The intimacy doesn’t stop here. Lee Miller’s sexuality is a driving force in the narrative and these scenes are protracted and detailed. (In contrast, the passages devoted to Miller’s remarkable wartime photography are short and presented out-of-time. Perhaps this is deliberate, because the photographer is separated from the work, literally, by the lens and the device. Perhaps it has to do with the idea that the war gives her gifts, as described in a quote below.)
“The feeling of his body is pure animal comfort. Lee feels herself relax a bit, feels her heartbeat slow.”
How different might this scene be experienced if it were “Lee relaxes. Her heartbeat slows.” The distance is built into the narrative’s point-of-view, so that readers are always reminded that Lee is feeling something before that feeling is laid out for us. (So, the best I can hope for is to understand what she is feeling, not feel it.)
The physicality of her character makes sense, given that she began her career as a model (and, then, as a muse), but for my reading taste I would have preferred either to be situated closer to Lee’s perspective (from a technical perspective) or to have had more distance built in, so that the atmosphere and artistry could flourish. The Dada and Surrealist movements are startling and rich. The trailer, for instance, is evocative.
Trailer for The Age of Light (49 seconds)
Readers who object to authors taking creative license with scenes populated by historical figures will not be comfortable with this kind of story-telling. And this is not the Hilary Mantel style of recreation, where the bulk of the detail described is historical reimagining, with an occasional foray into emotional territory. It ventures into more intimate detail than Curtis Sittenfeld’s American Wife too. (And, yet, I felt much closer to those authors’ versions of Thomas Cromwell and Laura Bush.)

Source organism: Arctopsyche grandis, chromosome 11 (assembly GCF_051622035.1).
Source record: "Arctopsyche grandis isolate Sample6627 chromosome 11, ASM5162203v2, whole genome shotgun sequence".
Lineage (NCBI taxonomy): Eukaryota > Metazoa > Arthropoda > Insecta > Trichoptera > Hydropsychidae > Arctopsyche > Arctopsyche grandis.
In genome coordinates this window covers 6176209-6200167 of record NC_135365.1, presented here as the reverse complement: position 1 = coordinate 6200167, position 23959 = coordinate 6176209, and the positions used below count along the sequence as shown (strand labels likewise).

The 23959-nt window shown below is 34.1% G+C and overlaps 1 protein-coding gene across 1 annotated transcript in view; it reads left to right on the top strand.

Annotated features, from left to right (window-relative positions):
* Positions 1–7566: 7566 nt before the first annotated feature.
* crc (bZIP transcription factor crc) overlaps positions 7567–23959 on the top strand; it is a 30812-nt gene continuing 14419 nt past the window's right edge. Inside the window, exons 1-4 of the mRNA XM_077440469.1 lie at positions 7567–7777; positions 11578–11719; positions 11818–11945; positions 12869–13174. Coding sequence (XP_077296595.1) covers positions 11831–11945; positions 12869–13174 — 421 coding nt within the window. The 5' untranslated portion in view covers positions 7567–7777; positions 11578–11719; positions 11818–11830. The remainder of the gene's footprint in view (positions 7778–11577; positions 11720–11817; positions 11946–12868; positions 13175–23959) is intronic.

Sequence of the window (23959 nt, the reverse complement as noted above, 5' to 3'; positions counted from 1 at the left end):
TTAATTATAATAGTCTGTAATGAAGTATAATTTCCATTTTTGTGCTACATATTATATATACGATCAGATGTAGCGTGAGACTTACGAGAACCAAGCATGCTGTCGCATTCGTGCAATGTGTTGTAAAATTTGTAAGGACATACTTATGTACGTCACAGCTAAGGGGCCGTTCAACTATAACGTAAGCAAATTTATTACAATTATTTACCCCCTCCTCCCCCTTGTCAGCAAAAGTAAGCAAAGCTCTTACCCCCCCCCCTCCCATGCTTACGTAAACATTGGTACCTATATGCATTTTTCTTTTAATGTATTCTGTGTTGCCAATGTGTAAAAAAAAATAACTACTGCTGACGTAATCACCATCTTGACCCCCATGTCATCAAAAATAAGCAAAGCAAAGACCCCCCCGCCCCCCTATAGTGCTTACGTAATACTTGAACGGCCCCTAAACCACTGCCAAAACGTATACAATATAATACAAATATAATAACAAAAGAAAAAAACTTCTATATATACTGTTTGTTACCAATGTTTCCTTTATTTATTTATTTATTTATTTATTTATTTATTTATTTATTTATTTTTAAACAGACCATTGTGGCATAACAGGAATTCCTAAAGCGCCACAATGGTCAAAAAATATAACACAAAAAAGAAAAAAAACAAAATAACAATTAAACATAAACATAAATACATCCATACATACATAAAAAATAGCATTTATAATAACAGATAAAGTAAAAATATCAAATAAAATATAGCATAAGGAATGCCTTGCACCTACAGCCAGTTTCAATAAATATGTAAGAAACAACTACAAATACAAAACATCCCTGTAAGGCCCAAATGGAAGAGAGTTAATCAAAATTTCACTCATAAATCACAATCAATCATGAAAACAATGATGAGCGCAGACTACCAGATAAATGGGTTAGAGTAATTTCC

“…but then a week later she is walking through Hampstead Heath and sees another downed balloon, pinned to the ground but still half filled with air, like a giant egg, two geese standing proudly before it. The photo she takes of it is a marvel, the war’s first gift to her, and Lee feels buoyed aloft herself, filled with the promise of all that the coming days might offer her.”
With intimacy and marvels, I want to inhabit them rather than observe them, and Whitney Scharer is a debut novelist. Her prose is loose, although readers who are wholly absorbed by the story will likely overlook her propensity for serial phrases and clauses (which sometimes leads to agreement issues).
There are some delightful details included, however, like the Italian edition of Lady Chatterley’s Lover on Man’s shelf, which she has heard whispered about but is shocked to see that he owns and a five-button placket front on a set of trousers.
These are subtly tucked into the prose, rather than layered on top, as evidence of hours of research (and a list of resources in the accompanying author’s note).
Whitney Scharer does achieve her goal, I believe. She presents Lee Miller’s beauty and talent, flaws and fragility.
When I pick up a history book, I expect to be presented with prominent figures; when I pick up an historical novel, I yearn to crawl inside the skins of those people.
Candid Camera with Lee Miller 1946 (2 minutes, 23 seconds)